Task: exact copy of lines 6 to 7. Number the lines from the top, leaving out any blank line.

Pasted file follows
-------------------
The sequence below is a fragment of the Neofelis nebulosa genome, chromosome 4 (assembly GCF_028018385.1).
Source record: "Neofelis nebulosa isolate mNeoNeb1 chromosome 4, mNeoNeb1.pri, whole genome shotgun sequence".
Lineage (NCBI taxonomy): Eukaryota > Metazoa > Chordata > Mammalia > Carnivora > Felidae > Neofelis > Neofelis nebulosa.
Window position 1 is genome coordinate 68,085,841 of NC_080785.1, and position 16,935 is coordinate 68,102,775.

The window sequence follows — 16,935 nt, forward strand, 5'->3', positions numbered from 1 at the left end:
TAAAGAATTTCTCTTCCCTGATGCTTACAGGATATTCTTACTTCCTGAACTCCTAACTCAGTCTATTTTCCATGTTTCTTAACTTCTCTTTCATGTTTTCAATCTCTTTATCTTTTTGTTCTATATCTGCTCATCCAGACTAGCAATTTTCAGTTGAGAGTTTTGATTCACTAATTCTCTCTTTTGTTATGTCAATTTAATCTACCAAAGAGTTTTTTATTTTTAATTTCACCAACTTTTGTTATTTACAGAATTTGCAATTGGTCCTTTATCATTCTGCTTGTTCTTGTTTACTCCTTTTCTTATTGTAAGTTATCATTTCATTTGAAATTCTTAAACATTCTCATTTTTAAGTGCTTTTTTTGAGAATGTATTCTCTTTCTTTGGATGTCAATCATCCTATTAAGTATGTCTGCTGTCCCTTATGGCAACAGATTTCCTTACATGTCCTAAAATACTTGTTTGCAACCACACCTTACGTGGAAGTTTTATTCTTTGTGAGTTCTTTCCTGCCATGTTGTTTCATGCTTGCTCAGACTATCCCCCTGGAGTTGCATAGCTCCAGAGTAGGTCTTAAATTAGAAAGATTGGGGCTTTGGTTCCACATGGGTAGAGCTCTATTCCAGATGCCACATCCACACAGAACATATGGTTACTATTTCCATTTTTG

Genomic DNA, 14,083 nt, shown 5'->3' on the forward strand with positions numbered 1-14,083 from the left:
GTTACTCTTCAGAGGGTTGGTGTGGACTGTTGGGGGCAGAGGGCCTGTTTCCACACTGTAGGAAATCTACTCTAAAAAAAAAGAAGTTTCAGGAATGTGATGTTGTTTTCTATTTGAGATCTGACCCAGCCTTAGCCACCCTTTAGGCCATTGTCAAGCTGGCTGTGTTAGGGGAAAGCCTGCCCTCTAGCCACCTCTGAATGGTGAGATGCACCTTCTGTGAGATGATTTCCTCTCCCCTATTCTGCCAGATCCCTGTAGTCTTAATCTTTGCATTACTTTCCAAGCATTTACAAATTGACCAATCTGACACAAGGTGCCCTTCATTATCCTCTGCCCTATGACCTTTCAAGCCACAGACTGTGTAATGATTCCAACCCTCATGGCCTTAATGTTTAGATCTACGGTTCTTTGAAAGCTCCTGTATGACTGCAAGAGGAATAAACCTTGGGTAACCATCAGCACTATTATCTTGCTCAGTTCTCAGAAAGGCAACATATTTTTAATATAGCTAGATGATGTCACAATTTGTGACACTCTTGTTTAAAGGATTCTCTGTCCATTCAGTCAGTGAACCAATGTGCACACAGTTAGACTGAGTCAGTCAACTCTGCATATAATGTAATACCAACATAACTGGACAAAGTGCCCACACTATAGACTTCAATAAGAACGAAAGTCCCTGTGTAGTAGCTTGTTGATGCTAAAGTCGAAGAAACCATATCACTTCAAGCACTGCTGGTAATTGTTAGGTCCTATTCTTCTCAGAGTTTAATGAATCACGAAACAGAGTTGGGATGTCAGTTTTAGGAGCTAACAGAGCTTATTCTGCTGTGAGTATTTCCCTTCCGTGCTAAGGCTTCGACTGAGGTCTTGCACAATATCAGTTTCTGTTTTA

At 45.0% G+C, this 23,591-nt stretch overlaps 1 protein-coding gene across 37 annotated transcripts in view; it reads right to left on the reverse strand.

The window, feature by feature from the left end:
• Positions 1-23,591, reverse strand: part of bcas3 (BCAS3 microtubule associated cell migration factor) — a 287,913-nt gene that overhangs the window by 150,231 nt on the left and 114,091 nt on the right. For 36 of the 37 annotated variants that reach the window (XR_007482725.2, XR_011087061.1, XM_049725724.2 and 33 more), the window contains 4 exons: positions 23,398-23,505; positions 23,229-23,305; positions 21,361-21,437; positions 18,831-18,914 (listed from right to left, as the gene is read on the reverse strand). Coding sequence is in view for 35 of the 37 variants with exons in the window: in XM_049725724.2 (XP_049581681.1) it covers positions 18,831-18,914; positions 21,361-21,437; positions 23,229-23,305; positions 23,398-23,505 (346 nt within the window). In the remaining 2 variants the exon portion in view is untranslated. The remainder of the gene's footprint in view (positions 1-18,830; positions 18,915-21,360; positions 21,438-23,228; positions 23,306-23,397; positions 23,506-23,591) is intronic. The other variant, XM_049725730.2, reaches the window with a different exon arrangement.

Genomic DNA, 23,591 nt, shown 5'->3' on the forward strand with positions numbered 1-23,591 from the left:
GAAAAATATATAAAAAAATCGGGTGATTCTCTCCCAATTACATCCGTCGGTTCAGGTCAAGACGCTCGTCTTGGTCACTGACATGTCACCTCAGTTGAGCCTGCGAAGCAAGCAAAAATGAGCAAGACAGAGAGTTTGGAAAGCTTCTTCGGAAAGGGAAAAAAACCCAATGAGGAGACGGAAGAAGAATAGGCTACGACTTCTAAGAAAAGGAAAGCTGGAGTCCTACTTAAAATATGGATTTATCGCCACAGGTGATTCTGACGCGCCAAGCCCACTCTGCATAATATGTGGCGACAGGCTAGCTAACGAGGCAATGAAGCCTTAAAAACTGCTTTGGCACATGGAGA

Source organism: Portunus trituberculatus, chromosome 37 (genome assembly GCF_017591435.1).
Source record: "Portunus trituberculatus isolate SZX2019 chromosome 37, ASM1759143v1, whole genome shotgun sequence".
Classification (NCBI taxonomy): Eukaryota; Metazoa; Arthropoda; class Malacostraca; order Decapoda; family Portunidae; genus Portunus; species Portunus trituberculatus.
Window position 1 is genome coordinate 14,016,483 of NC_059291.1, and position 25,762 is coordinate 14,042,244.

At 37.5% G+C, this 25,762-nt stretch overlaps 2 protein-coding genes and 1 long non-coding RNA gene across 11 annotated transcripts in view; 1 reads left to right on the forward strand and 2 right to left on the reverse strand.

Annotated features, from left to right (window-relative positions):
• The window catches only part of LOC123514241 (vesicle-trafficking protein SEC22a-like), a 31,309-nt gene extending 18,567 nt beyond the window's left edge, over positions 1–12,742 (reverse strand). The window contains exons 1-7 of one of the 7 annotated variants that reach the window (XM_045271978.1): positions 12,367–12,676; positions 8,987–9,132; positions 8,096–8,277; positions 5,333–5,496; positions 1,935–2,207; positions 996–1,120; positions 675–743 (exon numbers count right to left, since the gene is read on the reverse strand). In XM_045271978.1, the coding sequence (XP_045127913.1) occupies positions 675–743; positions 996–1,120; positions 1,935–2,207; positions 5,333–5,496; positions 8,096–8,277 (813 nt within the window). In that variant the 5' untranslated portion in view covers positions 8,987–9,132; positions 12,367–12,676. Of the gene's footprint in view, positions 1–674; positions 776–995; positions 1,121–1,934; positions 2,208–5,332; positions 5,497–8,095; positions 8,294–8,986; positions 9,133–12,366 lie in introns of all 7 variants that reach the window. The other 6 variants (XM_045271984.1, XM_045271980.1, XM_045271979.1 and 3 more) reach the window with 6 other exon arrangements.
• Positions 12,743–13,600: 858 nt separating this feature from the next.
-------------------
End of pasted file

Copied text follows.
TAAAGAATTTCTCTTCCCTGATGCTTACAGGATATTCTTACTTCCTGAACTCCTAACTCAGTCTATTTTCCATGTTTCTTAACTTCTCTTTCATGTTTTCAATCTCTTTATCTTTTTGTTCTATATCTGCTCATCCAGACTAGCAATTTTCAGTTGAGAGTTTTGATTCACTAATTCTCTCTTTTGTTATGTCAATTTAATCTACCAAAGAGTTTTTTATTTTTAATTTCACCAACTTTTGTTATTTACAGAATTTGCAATTGGTCCTTTATCATTCTGCTTGTTCTTGTTTACTCCTTTTCTTATTGTAAGTTATCATTTCATTTGAAATTCTTAAACATTCTCATTTTTAAGTGCTTTTTTTGAGAATGTATTCTCTTTCTTTGGATGTCAATCATCCTATTAAGTATGTCTGCTGTCCCTTATGGCAACAGATTTCCTTACATGTCCTAAAATACTTGTTTGCAACCACACCTTACGTGGAAGTTTTATTCTTTGTGAGTTCTTTCCTGCCATGTTGTTTCATGCTTGCTCAGACTATCCCCCTGGAGTTGCATAGCTCCAGAGTAGGTCTTAAATTAGAAAGATTGGGGCTTTGGTTCCACATGGGTAGAGCTCTATTCCAGATGCCACATCCACACAGAACATATGGTTACTATTTCCATTTTTG

Genomic DNA, 14,083 nt, shown 5'->3' on the forward strand with positions numbered 1-14,083 from the left: